Your sales team is the engine that drives your business. Your sales representatives are the face of your brand, the experts on your product or services, and most importantly, they bring in your company’s revenue.
It’s a big job, and it can cause a lot of stress as well. According to Glassdoor, sales manager was ranked one of the highest stress jobs in the U.S. in 2021 — the burden of having to meet sales quotas and answer to leadership can be a lot for sales reps and managers to handle.
Sales becomes even more stressful when sales teams aren’t being given the tools and information they need to quickly close sales - especially if some of those sales are lagging mid-sales funnel.
Why (sales) content is king
If your organization is like many companies, some of your departments are generating a lot of content about your products, services, and the needs those products meet. Take marketing, for example. Your marketing team is constantly creating assets — like infographics, blog posts, and ebooks – based around your customers’ pain points. While those assets are primarily used to generate more leads for the sales team, they’re also a treasure trove for your sales team as your reps nurture leads and build proposals. Those pieces contain statistics, anecdotes and information that can help your sales team educate customers, build relationships with clients, and generate proposals.
The same goes for the materials written by your product team, or the documentation created by developers — all of that is rich material for your sales team, who need to be armed with facts when they’re confronting objections or answering questions from potential customers.
In fact, according to a report from the Content Marketing Institute, 78% of the most successful B2B companies in 2021 used marketing content to build loyalty with existing clients, and 57% of the most successful businesses used marketing to generate sales.
Not all of those companies are using content to the best of their abilities, however. At some companies, information ends up siloed. That means one person or department has knowledge that nobody else shares. If a sales rep needs that information, they need to go looking for the person who controls it and ask for it.
That means a delay in the sales process.
“There's nothing worse than having a sales conversation with somebody and saying, 'Oh yeah, I'll send that over to you,’” said James Springhetti, Vice President of Sales for Seismic and an Ombud user, during a recent webinar. “You just missed a golden opportunity as a salesperson to add value in the conversation based on what you were saying rather than waiting to send it. Of course, send it as a follow up, but have the conversation live and make sure that you're hitting on those points and making sure that they understand it and having a conversation about it.”
It’s a problem on several levels. When a sales rep stops everything to go hunting for information, it ties up a prospect in the sales funnel, waste’s the rep’s time, and means that the rep may dig up old or incorrect information. That last one can be a deal-killer: according to LinkedIn’s most recent State of Sales report, the biggest turnoff for a buyer is a poorly-informed sales rep. Forty eight percent of buyers say they are put off by a sales rep who offers incorrect or misleading information about their product or service, and 43% don’t want to work with a rep who doesn’t seem to understand their own product or service.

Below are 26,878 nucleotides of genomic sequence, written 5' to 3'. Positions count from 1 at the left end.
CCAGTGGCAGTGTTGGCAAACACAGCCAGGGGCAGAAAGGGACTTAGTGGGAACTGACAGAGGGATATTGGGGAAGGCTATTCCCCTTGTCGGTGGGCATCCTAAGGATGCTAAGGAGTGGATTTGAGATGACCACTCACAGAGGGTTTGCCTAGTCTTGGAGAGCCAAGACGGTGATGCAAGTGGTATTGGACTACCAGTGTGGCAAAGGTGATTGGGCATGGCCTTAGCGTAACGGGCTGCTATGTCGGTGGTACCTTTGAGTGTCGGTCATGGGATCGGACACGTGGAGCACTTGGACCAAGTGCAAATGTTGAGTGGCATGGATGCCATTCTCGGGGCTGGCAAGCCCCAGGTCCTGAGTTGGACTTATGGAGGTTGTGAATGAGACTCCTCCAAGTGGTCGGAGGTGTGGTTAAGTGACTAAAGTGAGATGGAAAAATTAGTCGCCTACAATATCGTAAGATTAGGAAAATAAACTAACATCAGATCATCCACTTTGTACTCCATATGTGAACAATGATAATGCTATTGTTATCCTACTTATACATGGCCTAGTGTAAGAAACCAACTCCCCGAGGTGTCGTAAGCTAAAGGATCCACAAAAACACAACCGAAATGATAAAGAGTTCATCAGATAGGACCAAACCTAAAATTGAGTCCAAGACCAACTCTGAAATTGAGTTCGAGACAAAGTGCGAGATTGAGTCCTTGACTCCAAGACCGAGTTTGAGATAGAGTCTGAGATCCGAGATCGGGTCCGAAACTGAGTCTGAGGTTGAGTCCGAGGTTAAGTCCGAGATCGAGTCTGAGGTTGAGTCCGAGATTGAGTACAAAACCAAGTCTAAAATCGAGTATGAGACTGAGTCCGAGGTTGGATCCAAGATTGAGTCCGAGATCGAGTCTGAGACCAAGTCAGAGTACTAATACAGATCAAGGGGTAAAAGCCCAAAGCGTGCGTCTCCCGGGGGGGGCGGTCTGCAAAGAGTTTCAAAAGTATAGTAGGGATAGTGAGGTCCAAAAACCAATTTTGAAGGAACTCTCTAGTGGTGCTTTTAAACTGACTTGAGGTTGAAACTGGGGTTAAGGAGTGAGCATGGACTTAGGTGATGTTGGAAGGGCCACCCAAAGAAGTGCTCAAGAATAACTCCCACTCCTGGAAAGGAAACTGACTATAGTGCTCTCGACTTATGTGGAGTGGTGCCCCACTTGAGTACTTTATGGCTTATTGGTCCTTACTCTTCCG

That’s where content automation can save the day.
What is content automation (and why do you need it)?
Content automation is the process of automating any part of the content creation process that can be repetitive, time-consuming, or expensive. In the case of sales content, this often means using artificial intelligence (AI) and other smart tools to gather relevant content in one place so that it can be accessed by your sales team when they need it — while they’re in conversation with the customer.
For example Ombud locks down exactly the sales content your team needs in a central database. The best, newest, and most relevant content is put at reps’ fingertips so they’re not caught off guard by an objection or a question they didn’t expect. It also helps them build proposals and RFPs by offering up the best content that’s already been written by other teams — from marketing to IT to the product team.
By giving reps access to your best, strongest sales content, you can arm them with the knowledge to shorten your sales cycle and improve win rates.
How can content automation win a sale?
Colleen Bashar, senior vice president of global solutions sales at Guidewire, tells a story about a proposal her team put together by using content automation.
“It was a recent opportunity where we made this deliberate decision to go crazy deep on the depth and detail for an RFP,” said Bashar, a recent Ombud webinar guest. Her team used Ombud’s RFP content automation to put the response together quickly, and were then able to work with other departments, building out the proposal into a detailed, visually-compelling document, hundreds of pages long.
“It differentiated us from the competition,” she said. “We were still able to complete all of that within the timeframe. And I think it was the first time in my career that after we submitted the RFP, they decided to sole source the POC (proof of concept), so we're now the only player going into the POC after this RFP. And it ended up resulting in a faster sales cycle.”